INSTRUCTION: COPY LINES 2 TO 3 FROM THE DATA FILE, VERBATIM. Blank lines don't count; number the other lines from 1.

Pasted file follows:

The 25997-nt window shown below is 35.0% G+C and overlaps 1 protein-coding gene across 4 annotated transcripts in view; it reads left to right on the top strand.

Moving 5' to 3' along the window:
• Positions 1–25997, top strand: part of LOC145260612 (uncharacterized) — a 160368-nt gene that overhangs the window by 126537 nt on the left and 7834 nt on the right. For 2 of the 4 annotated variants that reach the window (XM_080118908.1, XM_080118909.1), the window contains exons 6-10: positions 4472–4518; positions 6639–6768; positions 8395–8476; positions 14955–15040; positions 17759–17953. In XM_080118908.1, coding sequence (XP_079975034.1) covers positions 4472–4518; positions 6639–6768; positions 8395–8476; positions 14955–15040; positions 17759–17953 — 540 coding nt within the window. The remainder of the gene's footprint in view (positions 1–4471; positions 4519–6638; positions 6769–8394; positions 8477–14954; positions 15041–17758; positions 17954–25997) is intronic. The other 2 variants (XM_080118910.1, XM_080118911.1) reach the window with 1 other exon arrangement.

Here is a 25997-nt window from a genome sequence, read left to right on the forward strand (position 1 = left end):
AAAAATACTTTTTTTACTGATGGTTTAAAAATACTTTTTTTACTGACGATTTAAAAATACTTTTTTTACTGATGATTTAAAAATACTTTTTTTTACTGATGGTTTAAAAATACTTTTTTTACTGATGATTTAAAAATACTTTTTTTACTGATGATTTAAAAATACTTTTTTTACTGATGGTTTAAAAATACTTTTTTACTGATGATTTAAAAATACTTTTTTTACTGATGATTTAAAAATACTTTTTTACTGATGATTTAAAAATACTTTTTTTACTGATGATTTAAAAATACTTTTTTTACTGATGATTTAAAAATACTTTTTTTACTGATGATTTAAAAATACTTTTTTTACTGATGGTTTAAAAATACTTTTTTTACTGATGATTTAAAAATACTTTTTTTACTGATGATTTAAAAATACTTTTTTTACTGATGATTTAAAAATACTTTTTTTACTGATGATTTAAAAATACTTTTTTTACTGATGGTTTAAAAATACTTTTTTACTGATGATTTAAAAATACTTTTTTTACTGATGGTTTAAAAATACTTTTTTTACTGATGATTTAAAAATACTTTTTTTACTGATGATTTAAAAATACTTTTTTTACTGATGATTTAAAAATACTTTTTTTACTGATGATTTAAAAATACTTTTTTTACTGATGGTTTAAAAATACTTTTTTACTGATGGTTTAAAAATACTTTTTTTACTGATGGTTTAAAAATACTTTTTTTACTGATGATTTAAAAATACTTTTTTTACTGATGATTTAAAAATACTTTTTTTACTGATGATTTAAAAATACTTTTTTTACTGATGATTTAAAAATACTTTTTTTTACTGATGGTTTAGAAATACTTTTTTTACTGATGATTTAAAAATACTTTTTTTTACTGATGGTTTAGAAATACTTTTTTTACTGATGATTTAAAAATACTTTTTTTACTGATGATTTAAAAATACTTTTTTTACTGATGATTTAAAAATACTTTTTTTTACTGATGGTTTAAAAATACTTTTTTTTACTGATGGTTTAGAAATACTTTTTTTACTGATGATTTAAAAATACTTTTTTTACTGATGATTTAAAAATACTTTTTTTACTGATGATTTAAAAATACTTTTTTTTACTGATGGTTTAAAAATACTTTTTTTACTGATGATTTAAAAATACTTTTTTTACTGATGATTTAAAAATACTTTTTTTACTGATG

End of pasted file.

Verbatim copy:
Moving 5' to 3' along the window:
• Positions 1–25997, top strand: part of LOC145260612 (uncharacterized) — a 160368-nt gene that overhangs the window by 126537 nt on the left and 7834 nt on the right. For 2 of the 4 annotated variants that reach the window (XM_080118908.1, XM_080118909.1), the window contains exons 6-10: positions 4472–4518; positions 6639–6768; positions 8395–8476; positions 14955–15040; positions 17759–17953. In XM_080118908.1, coding sequence (XP_079975034.1) covers positions 4472–4518; positions 6639–6768; positions 8395–8476; positions 14955–15040; positions 17759–17953 — 540 coding nt within the window. The remainder of the gene's footprint in view (positions 1–4471; positions 4519–6638; positions 6769–8394; positions 8477–14954; positions 15041–17758; positions 17954–25997) is intronic. The other 2 variants (XM_080118910.1, XM_080118911.1) reach the window with 1 other exon arrangement.